Nordland is a county in Northern Norway. Nordland has an endless and very rugged coastline with thousands of islands. Further inland there are high mountains, glaciers and plateaus. Nordland is a long, narrow strip of the mainland, while wide archipelagos stretches far into the Atlantic. Because of fjords cutting deep into the bedrock Nordland is only a few kilometers wide from the border to the sea at the most narrow points.
- 1 Bodø pop 42,000, the county capital with the main airport
- 2 Fauske pop 7,000, is at the junction of E6 to Bodø
- 3 Brønnøysund pop 6,000. Features Torghatten, a mountain that has a large hole that goes all the way through it.
- 4 Mo i Rana pop 20,000
- 5 Narvik pop 15,000
- 6 Stokmarknes, pop 3,400
Other destinations edit
- 1 Helgeland, Nordland's southern district with enchanting coastline and wild interior, halfway from south to north in Norway.
- 2 Tysfjord, villages scattered along the fjord with steep fell sides
- 3 Vega village and archipelago, UNESCO World Heritage Site as a cultural landscape area, realm of the eider.
- 4 Lofoten, postcard looking small fishing villages nestled in fjords, dotting a very rugged coast with abrupt peaks rising directly from the ocean – one of the most scenic parts of Norway.
- 5 Vesterålen, archipelago north of Lofoten, with much wilderness to explore. The small town Stokmarknes hosts the headquarters of the Hurtigruten and the Coastal Express Museum.
- Other places
- 6 Sulitjelma, village and former mining town in the fells, trailhead for hiking, skiing and glacier treks.
- 7 Tonnes, small coastal village in Helgeland area, hiking trails in beautiful mountains.
- 8 Ørnes is the municipality centre in Meløy. Bus from Bodø on Kystriksveien road. Hurtigruten calls at Ørnes. An express catamaran passenger service from Bodø to Sandnessjøen calls. Local ferry from Vassdalsvik, if arriving by bike this is recommended as Svartistunnellen further south has restrictions against pedestrians and cyclists.
Nordland occupies the relatively narrow strip of land between the border with Sweden and the Atlantic Ocean, in addition to a myriad of islands. At the most narrow point there is only a few kilometres of Norwegian land from the sea to the border, while the county is 700 km from south to north, like London to Glasgow or Naples to Milan. Nordland mainland has a coastline of about 5,000 km — more than most countries in Europe. If islands are included Nordland has about one third of Norway's coastline, and Nordland's coastline is longer than the coastline of the U.S.A. or China. Nordland has some 18,000 islands and almost 30 per cent of Norway's island area is in Nordland.
Norway's mainland is largely protected by a belt of countless islands and skerries. The waters between these are often navigable and create a sheltered sea lane. This belt is particularly wide on the Helgeland coast (southern Nordland) where the belt stretches some 50 km into the ocean. Nordland is characterised by a brim of lowland and islands from where mountains rise steeply. This landscape is typical for Norway and has entered the international geological terminology as the strandflat (literally "beach flats"). Residual mountains surrounded by the strandflat are frequent particularly on Helgeland coast giving the area a distinct character. Mountains mostly rise steeply from the ocean and culminate in alpine summits or wide barren plateaus. The mainland is highly fragmented by many fjords cutting deep into the bedrock. Svartisen is a notable ice cap (or plateau glacier), the second biggest in Norway behind Jostedalsbreen, and there are several smaller glaciers around alpine summits.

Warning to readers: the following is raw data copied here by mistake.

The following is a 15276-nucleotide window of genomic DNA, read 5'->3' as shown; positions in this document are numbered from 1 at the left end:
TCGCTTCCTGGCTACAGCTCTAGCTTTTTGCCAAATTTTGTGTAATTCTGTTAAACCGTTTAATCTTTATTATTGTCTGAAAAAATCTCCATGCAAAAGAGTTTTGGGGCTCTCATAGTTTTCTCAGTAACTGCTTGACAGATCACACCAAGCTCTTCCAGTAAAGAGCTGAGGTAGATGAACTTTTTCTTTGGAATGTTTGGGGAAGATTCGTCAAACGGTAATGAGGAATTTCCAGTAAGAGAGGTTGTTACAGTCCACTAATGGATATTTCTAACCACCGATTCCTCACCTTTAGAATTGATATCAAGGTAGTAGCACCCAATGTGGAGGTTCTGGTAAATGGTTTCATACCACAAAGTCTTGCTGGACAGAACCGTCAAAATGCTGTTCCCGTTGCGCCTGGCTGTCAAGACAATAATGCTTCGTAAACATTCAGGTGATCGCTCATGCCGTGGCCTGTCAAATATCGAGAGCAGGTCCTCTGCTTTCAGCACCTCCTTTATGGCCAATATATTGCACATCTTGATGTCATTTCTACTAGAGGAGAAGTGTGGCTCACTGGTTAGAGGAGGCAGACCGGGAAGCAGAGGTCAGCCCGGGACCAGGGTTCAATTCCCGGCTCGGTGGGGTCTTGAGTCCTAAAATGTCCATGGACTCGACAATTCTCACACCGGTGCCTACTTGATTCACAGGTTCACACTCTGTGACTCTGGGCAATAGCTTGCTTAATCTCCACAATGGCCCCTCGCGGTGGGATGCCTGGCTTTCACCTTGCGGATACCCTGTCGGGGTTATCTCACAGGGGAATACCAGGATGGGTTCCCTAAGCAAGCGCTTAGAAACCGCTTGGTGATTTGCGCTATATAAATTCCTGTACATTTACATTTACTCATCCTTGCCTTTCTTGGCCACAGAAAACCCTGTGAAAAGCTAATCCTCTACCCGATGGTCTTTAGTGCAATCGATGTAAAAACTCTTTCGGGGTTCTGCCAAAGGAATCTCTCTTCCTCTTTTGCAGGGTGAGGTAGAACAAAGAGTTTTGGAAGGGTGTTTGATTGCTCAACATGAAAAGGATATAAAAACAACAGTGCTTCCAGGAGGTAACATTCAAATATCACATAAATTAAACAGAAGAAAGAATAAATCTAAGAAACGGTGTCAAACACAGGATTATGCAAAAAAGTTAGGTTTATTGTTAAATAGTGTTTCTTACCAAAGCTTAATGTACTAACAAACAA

On the islands and coast of Helgeland there are countless sea birds. The eider is particularly valued for its delicate down and the eiders of Helgeland have been semi-domesticated for centuries. The eiders and their nests are watched by locals and should not be disturbed. On Vega island there is even an eider museum, presumably the only one in the world.
Nordland county consists of several traditional districts
- Helgeland (south of the glacier and Saltfjellet Mtn pass), including the Vega UNESCO site
- Salten including Bodø (north of the glacier)
- Ofoten including Narvik (around Ofotfjorden and Tysfjorden)
- Lofoten (archipelago)
- Vesterålen (archipelago)
Lofoten and Vesterålen together constitutes a wide archipelago including some of Norway's largest islands. Part of this group is in the Troms county.
The arctic circle cuts right across Nordland. Even if there is no proper midnight sun south of the circle there is no darkness during summer: the sun rises again before the dusk has come. The coast of Nordland has an unusual mild climate for its latitude, thanks to the Gulf Stream. Along the coast and on islands summers are mild or cool, in winter temperatures hover around freezing. The coast is most affected by western winds. There are great differences in rainfall. The outer islands have modest rainfall while the mountainous areas near the coast receive three times as much rain, notably in autumn. The sheltered inner valleys like Saltdal have modest rainfall and a dry, continental climate. Inner valleys have relatively warmer and pleasant summers and cold winters.
The mountains of northern Nordland (Lofoten and Narvik area) are basement rock and among the world's oldest rock, presumably some 3 billion years old. The pointed summits and polished rock faces are often made from granite or gabbro. Norway's bedrock is generally very old and hard, with only limited occurrence of karst landscape. The Rana area (around Mo i Rana) in Helgeland is an exception with some very long and deep caves in the marble or limestone bedrock, the largest and most numerous in Norway. The longest known cave is 25 km, the deepest about 600 metres. There are more than 100 caves in Rana. These caves are mostly for skilled cavers with appropriate equipment, but some are more easily accessible. Caves are generally protected and visitors are not allowed to take anything or leave anything behind. Helgeland also has caves dug by ocean waves in harder rock.